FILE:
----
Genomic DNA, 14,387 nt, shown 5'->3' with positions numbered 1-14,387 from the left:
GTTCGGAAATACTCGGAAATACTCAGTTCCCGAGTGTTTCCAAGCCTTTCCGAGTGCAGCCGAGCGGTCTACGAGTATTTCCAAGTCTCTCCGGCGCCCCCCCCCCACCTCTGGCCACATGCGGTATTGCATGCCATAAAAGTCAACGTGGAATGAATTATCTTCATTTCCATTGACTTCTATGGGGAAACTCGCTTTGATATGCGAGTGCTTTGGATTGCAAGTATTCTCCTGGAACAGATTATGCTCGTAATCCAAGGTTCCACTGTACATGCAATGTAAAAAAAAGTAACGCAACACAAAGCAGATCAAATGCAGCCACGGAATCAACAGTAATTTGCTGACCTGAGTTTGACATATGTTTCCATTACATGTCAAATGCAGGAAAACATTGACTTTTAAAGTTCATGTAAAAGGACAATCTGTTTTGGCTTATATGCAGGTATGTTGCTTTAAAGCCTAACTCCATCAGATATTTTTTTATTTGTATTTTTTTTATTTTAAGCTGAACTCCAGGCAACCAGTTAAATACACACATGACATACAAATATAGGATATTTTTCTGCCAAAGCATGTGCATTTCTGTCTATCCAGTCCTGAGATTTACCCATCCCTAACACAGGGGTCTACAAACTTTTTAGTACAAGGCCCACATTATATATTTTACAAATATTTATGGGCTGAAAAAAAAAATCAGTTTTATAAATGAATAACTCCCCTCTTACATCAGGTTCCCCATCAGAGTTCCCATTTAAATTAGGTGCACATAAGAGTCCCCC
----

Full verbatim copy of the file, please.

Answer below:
Genomic DNA, 14,387 nt, shown 5'->3' with positions numbered 1-14,387 from the left:
GTTCGGAAATACTCGGAAATACTCAGTTCCCGAGTGTTTCCAAGCCTTTCCGAGTGCAGCCGAGCGGTCTACGAGTATTTCCAAGTCTCTCCGGCGCCCCCCCCCCACCTCTGGCCACATGCGGTATTGCATGCCATAAAAGTCAACGTGGAATGAATTATCTTCATTTCCATTGACTTCTATGGGGAAACTCGCTTTGATATGCGAGTGCTTTGGATTGCAAGTATTCTCCTGGAACAGATTATGCTCGTAATCCAAGGTTCCACTGTACATGCAATGTAAAAAAAAGTAACGCAACACAAAGCAGATCAAATGCAGCCACGGAATCAACAGTAATTTGCTGACCTGAGTTTGACATATGTTTCCATTACATGTCAAATGCAGGAAAACATTGACTTTTAAAGTTCATGTAAAAGGACAATCTGTTTTGGCTTATATGCAGGTATGTTGCTTTAAAGCCTAACTCCATCAGATATTTTTTTATTTGTATTTTTTTTATTTTAAGCTGAACTCCAGGCAACCAGTTAAATACACACATGACATACAAATATAGGATATTTTTCTGCCAAAGCATGTGCATTTCTGTCTATCCAGTCCTGAGATTTACCCATCCCTAACACAGGGGTCTACAAACTTTTTAGTACAAGGCCCACATTATATATTTTACAAATATTTATGGGCTGAAAAAAAAAATCAGTTTTATAAATGAATAACTCCCCTCTTACATCAGGTTCCCCATCAGAGTTCCCATTTAAATTAGGTGCACATAAGAGTCCCCC